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A recent paper in Analytical Chemistry describes a novel separation approach to characterize the structure of the receptor-binding domain of SARS-CoV-2 Spike protein by means of hydrophilic interaction chromatography (HILIC) hyphenated to mass spectrometry. It reflects the collaborative work of Dr Andrea Gargano and MSc Marta Passamonti of the Van 't Hoff Institute for Molecular Sciences (HIMS) with Dr Jesse Wilson, Dr Mowei Zhou et al. of Pacific Northwest National Laboratory (USA).

Results graph from the paper
Image: HIMS.

The results presented in the paper demonstrate the unique capability of the acrylamide based materials developed by Marta Passamonti during her PhD research. These allow to identify hundreds of glycoforms that were not otherwise detected by reference methods (CE and RPLC-MS). The work of Passamonti was published last year in a paper in Analytical Chemistry.


SARS-CoV-2 cellular infection is mediated by the heavily glycosylated spike protein. Recombinant versions of the spike protein and the receptor-binding domain (RBD) are necessary for seropositivity assays and can potentially serve as vaccines against viral infection. RBD plays key roles in the spike protein’s structure and function, and thus, comprehensive characterization of recombinant RBD is critically important for biopharmaceutical applications. Liquid chromatography coupled to mass spectrometry has been widely used to characterize post-translational modifications in proteins, including glycosylation. Most studies of RBDs were performed at the proteolytic peptide (bottom-up proteomics) or released glycan level because of the technical challenges in resolving highly heterogeneous glycans at the intact protein level. Herein, we evaluated several online separation techniques:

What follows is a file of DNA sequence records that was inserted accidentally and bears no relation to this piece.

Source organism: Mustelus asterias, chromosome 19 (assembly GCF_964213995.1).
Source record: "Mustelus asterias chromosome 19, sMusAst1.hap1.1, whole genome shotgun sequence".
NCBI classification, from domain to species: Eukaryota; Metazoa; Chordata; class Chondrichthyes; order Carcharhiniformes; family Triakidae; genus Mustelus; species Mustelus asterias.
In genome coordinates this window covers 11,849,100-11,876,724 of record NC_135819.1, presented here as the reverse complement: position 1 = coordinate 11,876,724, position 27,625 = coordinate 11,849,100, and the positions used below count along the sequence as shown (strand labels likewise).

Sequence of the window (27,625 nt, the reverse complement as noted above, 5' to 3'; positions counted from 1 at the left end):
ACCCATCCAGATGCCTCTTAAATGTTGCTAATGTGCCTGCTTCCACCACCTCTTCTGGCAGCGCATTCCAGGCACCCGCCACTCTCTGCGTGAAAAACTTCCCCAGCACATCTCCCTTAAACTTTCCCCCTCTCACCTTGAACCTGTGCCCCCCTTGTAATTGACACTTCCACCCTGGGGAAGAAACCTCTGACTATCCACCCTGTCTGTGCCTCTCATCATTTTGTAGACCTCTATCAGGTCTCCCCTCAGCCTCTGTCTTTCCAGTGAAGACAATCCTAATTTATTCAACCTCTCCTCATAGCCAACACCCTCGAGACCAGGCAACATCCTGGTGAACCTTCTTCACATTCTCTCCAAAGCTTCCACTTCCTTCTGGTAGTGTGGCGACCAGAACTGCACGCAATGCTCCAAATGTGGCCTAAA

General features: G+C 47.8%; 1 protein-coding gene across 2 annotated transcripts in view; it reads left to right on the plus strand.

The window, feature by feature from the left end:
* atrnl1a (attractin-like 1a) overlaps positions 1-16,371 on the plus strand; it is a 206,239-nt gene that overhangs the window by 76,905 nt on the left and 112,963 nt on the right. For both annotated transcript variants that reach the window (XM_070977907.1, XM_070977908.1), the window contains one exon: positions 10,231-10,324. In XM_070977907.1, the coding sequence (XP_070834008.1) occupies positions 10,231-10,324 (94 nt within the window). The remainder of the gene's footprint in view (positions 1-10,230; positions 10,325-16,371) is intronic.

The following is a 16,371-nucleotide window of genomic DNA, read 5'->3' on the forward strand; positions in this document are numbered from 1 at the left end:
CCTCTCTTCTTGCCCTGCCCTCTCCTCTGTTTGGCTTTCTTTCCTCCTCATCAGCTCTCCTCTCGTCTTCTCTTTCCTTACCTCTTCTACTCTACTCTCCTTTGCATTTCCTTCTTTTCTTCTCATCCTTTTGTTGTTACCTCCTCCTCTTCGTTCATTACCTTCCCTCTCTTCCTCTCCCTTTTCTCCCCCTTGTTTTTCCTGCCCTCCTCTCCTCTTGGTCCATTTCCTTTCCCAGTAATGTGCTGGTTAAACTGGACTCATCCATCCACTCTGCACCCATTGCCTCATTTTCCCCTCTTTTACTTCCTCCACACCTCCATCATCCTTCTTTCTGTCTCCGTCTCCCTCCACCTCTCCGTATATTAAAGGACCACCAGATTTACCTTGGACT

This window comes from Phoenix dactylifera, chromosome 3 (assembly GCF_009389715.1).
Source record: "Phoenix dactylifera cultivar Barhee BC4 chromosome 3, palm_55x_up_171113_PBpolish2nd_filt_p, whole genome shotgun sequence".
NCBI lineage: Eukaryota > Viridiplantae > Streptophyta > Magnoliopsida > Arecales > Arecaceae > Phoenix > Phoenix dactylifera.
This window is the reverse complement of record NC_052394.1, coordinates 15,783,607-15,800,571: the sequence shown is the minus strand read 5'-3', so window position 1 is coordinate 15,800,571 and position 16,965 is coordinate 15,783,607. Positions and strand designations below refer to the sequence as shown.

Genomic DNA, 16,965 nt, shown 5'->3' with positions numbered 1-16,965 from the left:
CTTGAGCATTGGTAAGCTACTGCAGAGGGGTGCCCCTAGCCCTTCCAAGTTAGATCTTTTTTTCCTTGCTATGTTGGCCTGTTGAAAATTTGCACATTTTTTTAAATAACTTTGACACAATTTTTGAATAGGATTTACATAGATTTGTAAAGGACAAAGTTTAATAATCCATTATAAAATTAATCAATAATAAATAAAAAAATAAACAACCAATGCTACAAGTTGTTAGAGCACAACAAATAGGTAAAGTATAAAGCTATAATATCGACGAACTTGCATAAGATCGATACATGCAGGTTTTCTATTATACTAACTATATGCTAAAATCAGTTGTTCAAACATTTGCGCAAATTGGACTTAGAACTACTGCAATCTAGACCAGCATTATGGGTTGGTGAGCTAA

1. C2 reverse-phase liquid chromatography (RPLC);
  2. capillary zone electrophoresis (CZE); and
  3. acrylamide-based monolithic hydrophilic interaction chromatography (HILIC)

to separate intact recombinant RBDs with varying combinations of glycosylations (glycoforms) for top-down mass spectrometry (MS). Within the conditions we explored, the HILIC method was superior to RPLC and CZE at separating RBD glycoforms, which differ significantly in neutral glycan groups. In addition, our top-down analysis readily captured unexpected modifications (e.g., cysteinylation and N-terminal sequence variation) and low abundance, heavily glycosylated proteoforms that may be missed by using glycopeptide data alone.

The HILIC top-down MS platform holds great potential in resolving heterogeneous glycoproteins for facile comparison of biosimilars in quality control applications.

Publication details

Jesse W. Wilson, Aivett Bilbao, Juan Wang, Yen-Chen Liao, Dusan Velickovic, Roza Wojcik, Marta Passamonti, Rui Zhao, Andrea F. G. Gargano, Vincent R. Gerbasi, Ljiljana Pas̆a-Tolić, Scott E. Baker, and Mowei Zhou: Online Hydrophilic Interaction Chromatography (HILIC) Enhanced Top-Down Mass Spectrometry Characterization of the SARS-CoV-2 Spike Receptor-Binding Domain. Anal. Chem. 2022, 94, 15, 5909–5917. DOI: 10.1021/acs.analchem.2c00139